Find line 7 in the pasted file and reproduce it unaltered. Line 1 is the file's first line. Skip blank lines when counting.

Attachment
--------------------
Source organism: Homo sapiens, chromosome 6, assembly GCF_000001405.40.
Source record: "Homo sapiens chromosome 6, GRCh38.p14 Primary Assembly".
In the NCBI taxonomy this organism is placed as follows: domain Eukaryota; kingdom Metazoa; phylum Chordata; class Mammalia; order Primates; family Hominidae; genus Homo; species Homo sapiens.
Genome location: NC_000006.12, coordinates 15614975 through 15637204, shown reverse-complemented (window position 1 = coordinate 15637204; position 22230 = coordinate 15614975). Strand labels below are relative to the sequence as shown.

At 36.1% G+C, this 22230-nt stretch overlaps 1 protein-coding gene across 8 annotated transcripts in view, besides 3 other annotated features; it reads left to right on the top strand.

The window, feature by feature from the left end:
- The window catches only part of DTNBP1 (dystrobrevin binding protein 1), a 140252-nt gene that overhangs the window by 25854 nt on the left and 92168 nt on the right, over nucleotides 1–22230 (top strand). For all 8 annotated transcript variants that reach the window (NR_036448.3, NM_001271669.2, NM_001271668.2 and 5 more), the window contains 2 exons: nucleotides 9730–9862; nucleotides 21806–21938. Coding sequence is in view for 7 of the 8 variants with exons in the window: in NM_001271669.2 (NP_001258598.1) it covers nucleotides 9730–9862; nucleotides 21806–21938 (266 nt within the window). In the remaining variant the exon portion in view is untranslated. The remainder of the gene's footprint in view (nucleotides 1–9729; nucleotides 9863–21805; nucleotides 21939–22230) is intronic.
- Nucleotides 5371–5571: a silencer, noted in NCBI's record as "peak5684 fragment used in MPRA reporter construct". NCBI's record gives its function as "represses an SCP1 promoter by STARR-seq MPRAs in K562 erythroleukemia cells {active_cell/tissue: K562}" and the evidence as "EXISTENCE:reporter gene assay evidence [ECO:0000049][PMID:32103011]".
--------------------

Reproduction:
- The window catches only part of DTNBP1 (dystrobrevin binding protein 1), a 140252-nt gene that overhangs the window by 25854 nt on the left and 92168 nt on the right, over nucleotides 1–22230 (top strand). For all 8 annotated transcript variants that reach the window (NR_036448.3, NM_001271669.2, NM_001271668.2 and 5 more), the window contains 2 exons: nucleotides 9730–9862; nucleotides 21806–21938. Coding sequence is in view for 7 of the 8 variants with exons in the window: in NM_001271669.2 (NP_001258598.1) it covers nucleotides 9730–9862; nucleotides 21806–21938 (266 nt within the window). In the remaining variant the exon portion in view is untranslated. The remainder of the gene's footprint in view (nucleotides 1–9729; nucleotides 9863–21805; nucleotides 21939–22230) is intronic.